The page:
A Sound of Thunder Falls Silent: Ray Bradbury, 91

I was sitting in 7th grade English class, battling with all my will not to become Mr. Brady’s latest victim.  The heater blaring in any season, and the air kissed by the rich earthy scent of pipe smoke, sitting in his class felt like you were being licked by an evening campfire.  But if the siren song of slumber were to take you, your wake up call would invariably be a shot to the head from a book, shoe, or whatever Mr. Brady could get his hands on the moment he discovered you napping.

As the sandman beckoned, I vaguely heard Mr. Brady saying something about evocative language, using words that actually sounded.  He mumbled out some crazy term–onomatopoeia–and started slowly saying words like “crunch” and “slurp” as example.

Then he said that there was one man who used onomatopoeia better than anyone he’d ever known: Ray Bradbury.

A bell rang in the back of my head.  I was already more than a bit of a science fiction fan, but mostly of the TV/Movie variety.  I liked to read, but was not voracious about it, preferring to think of myself more as a “visual person” (a smart guy’s term for a boob tube addict).  But my Dad had been going to science fiction conventions since they first started in the 1950s, and the vague recollection of this name along side those like Arthur C. Clarke and Isaac Asimov brought me out of my heat-induced catatonia.

Mr. Brady raised a copy of R is for Rocket from his desk, and promptly hurled it right at Scott Temple’s head.  Our English teacher was not a gifted athlete, but he was an ace pitcher with a book in his hand and filled with righteous indignation.  It was strike one to Temple’s temple, and my chubby namesake screeched to a start.  As always, Mr. Brady tugged at his sky-blue cardigan that had bunched up his throwing arm, sauntered casually over to where his instrument of retaliation lay, picked it up, and returned to his accustomed spot in the front of the room.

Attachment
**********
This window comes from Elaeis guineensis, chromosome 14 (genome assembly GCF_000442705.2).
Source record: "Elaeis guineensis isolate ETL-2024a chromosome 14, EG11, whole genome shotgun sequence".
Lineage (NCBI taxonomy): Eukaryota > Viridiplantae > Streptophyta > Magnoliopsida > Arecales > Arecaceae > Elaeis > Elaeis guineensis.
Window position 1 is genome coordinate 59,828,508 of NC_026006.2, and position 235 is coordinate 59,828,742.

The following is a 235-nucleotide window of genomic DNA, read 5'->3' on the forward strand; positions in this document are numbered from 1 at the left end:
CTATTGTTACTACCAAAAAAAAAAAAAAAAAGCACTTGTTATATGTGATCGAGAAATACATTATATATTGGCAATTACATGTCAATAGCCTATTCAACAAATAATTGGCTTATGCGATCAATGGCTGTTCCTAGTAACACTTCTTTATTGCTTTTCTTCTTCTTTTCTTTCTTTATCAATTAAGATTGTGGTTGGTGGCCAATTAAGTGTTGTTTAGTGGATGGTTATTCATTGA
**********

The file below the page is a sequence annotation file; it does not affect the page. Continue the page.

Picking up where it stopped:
He then took a long, satisfying drag from his Holmes-like pipe and leafed open the book.  He pushed his reading glasses slightly down his nose and began to read:

A Sound of Thunder, by Ray Bradbury

The next 20 minutes changed my life.

This short story, the one that coined the phrase “The Butterfly Effect” combined time travel, dinosaurs, and the infinite complexities of the universe into one small, gripping tale.  Oh, yes, and it has plenty of onomatopoeia, too.  It was also the first example I can remember of reading (or hearing) the use of dramatic irony in a story.  Mr. Brady and Ray Bradbury opened the world of words to me that day, and I cannot thank either of them enough.

Of course, Bradbury’s works are not limited to short tales, and his brilliant use of allegory in Fahrenheit 451 is example of what science fiction can be when it is at its very best—a window onto the troubles, tragedies, triumphs, and potential in our own world.  And whether it was the truly fantastic tales of The Martian Chronicles, or truly personal accounts of love, loss, and redemption like Something Wicked This Way Comes, Bradbury showed me—and the entire world—how the limitless power of the human imagination can speak so truly to our own realities.

Thank you Ray Bradbury.  Your sound of thunder will ring in my ears, my mind, and my soul until I join you for whatever comes next.

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